A newspaper featuring a picture of U.S. President Donald Trump is seen in Tehran, Iran, October 14, 2017. Nazanin Tabatabaee Yazdi/TIMA via REUTERS
October 14, 2017
By Parisa Hafezi
ANKARA (Reuters) – U.S. President Donald Trump’s hardened stance towards Iran evoked a mixture of indifference and national pride among Iranians on Saturday but many were concerned about economic hardship should a multinational nuclear deal unravel.
In a major shift in U.S. foreign policy, Trump said on Friday he might ultimately terminate the 2015 agreement that lifted sanctions in return for Tehran rolling back technologies with nuclear bomb-making potential. [nL2N1MO0DH]
“Who the hell is Trump to threaten Iran and Iranians? Of course we don’t want economic hardship, but it does not mean we will be their puppet and do whatever they say,” said housewife Minou Khosravani, 37, a mother of two in the central city of Yazd.
Within minutes of Trump’s speech, Iranian President Hassan Rouhani went live on state television, ruling out any renegotiation of the deal Iran signed with major powers. He also signaled Iran would withdraw from the agreement if it failed to preserve Tehran’s interests.
Tired of economic adversity during years of tough sanctions over Iran’s nuclear programme, many Iranians still fervently back the decision by Iran’s clerical rulers to resist U.S. pressure.
“I am not a regime supporter. But I side with Iran’s rulers against Trump and his illogical pressure on Iran,” said hairdresser Ziba Ghanbari, 42, when contacted by Reuters in the northern city of Rasht.
Iranians around the globe took to social media in anger.
Former official Mostafa Tjzadeh, who spent seven years as a prisoner of conscience in Iran, tweeted: “One nation, One message: No to #Trump. We are in this together.”
“Long on rhetoric, short on substance,” tweeted Niloofar Ghadiri, a journalist in Tehran.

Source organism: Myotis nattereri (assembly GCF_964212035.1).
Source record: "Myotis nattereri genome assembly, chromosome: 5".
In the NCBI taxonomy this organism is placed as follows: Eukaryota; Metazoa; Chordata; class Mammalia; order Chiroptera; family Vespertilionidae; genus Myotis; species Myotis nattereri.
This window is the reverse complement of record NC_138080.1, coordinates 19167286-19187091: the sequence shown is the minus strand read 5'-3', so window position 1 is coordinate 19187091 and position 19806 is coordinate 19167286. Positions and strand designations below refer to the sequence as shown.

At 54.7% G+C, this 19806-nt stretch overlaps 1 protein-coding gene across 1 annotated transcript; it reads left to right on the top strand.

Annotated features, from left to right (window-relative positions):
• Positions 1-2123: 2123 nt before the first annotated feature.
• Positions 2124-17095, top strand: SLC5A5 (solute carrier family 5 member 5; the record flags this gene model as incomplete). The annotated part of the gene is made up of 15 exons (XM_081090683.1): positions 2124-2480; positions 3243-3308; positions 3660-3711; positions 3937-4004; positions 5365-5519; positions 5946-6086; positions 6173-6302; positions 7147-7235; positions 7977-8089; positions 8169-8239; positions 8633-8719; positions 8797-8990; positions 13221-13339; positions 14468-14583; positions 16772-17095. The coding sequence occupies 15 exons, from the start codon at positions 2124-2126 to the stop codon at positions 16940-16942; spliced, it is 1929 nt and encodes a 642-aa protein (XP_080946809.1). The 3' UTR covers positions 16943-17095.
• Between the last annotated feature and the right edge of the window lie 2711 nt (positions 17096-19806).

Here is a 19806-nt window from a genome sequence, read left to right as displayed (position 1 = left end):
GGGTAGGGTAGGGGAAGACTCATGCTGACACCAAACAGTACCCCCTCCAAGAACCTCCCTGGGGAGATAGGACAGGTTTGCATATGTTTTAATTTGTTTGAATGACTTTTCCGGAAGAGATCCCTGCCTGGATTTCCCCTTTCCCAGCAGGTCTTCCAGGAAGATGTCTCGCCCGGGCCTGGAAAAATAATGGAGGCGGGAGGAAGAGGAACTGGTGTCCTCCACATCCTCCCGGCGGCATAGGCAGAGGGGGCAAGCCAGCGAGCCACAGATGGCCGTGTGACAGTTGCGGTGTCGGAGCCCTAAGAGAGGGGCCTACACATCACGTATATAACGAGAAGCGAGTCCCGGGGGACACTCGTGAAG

Iranian authorities say 15 percent of the country’s workforce is unemployed. Many formal jobs pay a pittance, meaning the true figure of people without adequate work to support themselves is probably far higher.
Lack of foreign investment, if more sanctions are imposed, will deepen the unemployment crisis. Currency exchange shops are refusing to sell U.S. dollars because of the uncertainty as the rial has lost value in the past days. Iranians fear new sanctions will also see the price of food, including rice, bread and dairy products, rise.
“My worry is that the economy will go back to the sanctions era when we had difficulties to find essential food and even medicine. I want my son to have a good life,” said elementary school teacher Gholamali Part, 43, in Tehran.
To improve Iran’s economy, Rouhani has rolled out the red carpet for global investors since sanctions were suspended. But so far only a few major European investors have returned to Iran’s market, including planemaker Airbus, French energy group Total and Germany’s Siemens.
Others are deterred mainly by a separate raft of sanctions Washington continues to impose in retaliation for what it calls Tehran’s support for terrorism and human rights abuses. Iran denies involvement in terrorism.
The nuclear deal was also signed by China, France, Russia, Britain, Germany and the European Union. Despite assurances by other signatories over their continued commitment, European companies could think twice about involvement in Iran if the deal cannot survive.
Hossein, like millions of Iranians who bore the brunt of the sanctions, has no high hopes. “We are going to be sanctioned again,” said Hossein, who declined to give his full name.
Inflation has dropped to single digits since Rouhani was first elected in 2013, but he has failed to tackle high unemployment and the gap between rich and poor is widening.
The hardline daily Kayhan, which campaigned against the deal during 18-months of the nuclear talks, wrote: “Trump keeps the nuclear pact: advantages for America, restrictions for us!”
In a report headlined “Mr Blunder’s isolation”, the moderate Arman daily wrote: “‘A rare unanimity supports Iran in the World’ is the closest definition of the mood after Trump’s speech last night.”
Some Iranians are indifferent. “I don’t care. Will there be holidays if the deal fails? That is important because I can go on a holiday with my friends,” said Arjang Bakhtiari, 19, whose family owns factories in several cities.
Trump’s decision in effect leaves the fate of the deal up to the U.S. Congress, which might try to modify it or bring back U.S. sanctions previously imposed on Iran.
The failure of the deal could be politically tricky for Rouhani, its chief architect, who has been criticized by the country’s utmost power, Supreme Leader Ayatollah Ali Khamenei, for the country’s slow pace of economic recovery.
Khamenei cautiously backed the deal, but has repeatedly expressed pessimism about the United States remaining committed to it. The economic problems caused by the U.S. pressure could weaken Rouhani’s stance in Iran’s faction-ridden and complex establishment.
(Editing by William Maclean and Janet Lawrence)